Attorneys for 226 victims of the Station club fire in West Warwick, R.I., and their families filed a 70-count lawsuit yesterday (July 22) in Providence Superior Court.

Attorneys for 226 victims of the Station club fire in West Warwick, R.I., and their families filed a 70-count lawsuit yesterday (July 22) in Providence Superior Court. The Feb. 20, 2003, fire killed 100 people and injured some 200 more during a performance by the band Great White.

The lawsuit names 46 defendants, including Great White, singer Jack Russell, former band manager Paul Woolnough, Knight Records, tour manager Dan Biechele, club owners Michael and Jeffrey Derderian, pyrotechnic firm Luna Tech, foam manufacturers, speaker manufacturer JBL, Providence radio station WJHY, its owner Clear Channel Broadcasting, Anheuser-Busch, Lloyd's of London, bus company Four Seasons and state and local officials.

Most of the charges are for negligence, as in the case of Anheuser-Busch, Clear Channel, the radio station and others. The suit says those defendants "knew or should have known" that Great White "customarily utilized pyrotechnics" in its show and "had repeatedly, openly and illegally used" them in performances prior to the Station show.

"We knew it was coming," says Ed McPherson, attorney for Great White, of the charges. "It is unfortunate that it names people associated with the band."

Steve Minicucci, one of the lead attorneys for the Plaintiff Steering Committee, tells Billboard the suit was filed in state court with the "expectation that it would progress from state to federal court immediately." It seeks unnamed compensatory damages for items ranging from funeral expenses to lost earnings for those injured and families of those killed.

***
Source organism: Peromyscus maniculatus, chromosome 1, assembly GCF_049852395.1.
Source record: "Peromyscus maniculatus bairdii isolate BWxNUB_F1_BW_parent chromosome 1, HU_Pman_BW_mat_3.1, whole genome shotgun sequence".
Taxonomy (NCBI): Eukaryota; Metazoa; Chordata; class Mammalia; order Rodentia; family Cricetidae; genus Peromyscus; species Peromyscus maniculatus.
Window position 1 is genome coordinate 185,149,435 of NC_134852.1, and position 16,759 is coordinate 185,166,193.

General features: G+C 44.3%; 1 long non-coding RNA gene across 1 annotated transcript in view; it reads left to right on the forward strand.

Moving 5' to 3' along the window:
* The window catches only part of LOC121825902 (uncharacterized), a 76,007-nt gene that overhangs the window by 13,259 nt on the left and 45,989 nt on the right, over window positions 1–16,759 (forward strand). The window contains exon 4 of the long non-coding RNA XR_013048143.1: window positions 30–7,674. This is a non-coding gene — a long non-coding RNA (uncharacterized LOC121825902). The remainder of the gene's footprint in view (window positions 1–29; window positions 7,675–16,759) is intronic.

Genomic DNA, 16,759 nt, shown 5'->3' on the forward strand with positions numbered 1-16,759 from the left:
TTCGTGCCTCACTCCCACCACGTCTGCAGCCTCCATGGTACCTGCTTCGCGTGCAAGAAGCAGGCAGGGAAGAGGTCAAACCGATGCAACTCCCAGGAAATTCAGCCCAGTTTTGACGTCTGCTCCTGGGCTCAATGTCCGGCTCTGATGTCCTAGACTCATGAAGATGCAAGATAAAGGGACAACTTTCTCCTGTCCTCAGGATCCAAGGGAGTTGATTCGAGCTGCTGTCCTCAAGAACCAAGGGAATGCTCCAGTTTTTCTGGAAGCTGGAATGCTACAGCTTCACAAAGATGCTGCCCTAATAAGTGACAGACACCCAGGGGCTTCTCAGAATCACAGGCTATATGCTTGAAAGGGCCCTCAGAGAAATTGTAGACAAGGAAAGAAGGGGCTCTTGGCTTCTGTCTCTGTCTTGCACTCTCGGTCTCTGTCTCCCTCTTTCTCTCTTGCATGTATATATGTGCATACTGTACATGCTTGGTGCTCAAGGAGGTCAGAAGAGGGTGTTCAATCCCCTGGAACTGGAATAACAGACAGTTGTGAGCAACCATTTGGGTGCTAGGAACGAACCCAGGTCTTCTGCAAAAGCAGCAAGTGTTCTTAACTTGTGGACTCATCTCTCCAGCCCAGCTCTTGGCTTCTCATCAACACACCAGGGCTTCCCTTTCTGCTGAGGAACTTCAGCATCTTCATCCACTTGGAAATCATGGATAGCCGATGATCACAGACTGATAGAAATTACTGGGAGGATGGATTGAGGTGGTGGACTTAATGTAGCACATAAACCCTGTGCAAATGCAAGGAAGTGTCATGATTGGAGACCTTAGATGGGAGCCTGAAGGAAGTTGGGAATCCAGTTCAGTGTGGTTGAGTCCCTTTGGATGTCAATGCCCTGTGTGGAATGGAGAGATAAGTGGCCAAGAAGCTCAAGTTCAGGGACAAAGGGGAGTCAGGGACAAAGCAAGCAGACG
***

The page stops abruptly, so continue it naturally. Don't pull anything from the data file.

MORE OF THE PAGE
"We expect [the suit] to progress in due course, but it will probably be a long process," says Minicucci.

McPherson says he and attorneys in Rhode Island will review the court papers. "Then we'll file an appropriate response and make sure this is consolidated with six other civil acts in the Rhode Island Federal Court," he says.

Three criminal indictments were issued in December 2003, following a nearly 10-month investigation into the fire by a Rhode Island grand jury. Biechele and the Derderians were each charged with 100 felony counts of involuntary manslaughter with criminal negligence and 100 misdemeanor counts of involuntary manslaughter.

Each count of manslaughter carries a maximum penalty of 30 years. All three pleaded innocent. Rhode Island Attorney General Patrick Lynch told Billboard in a previous interview that the entire process could take at least 18 months, starting with the discovery phase and exchange of evidence that includes hundreds of hours of testimony.

Jeffrey Pine, lawyer for the Derderians, could not be immediately reached for comment.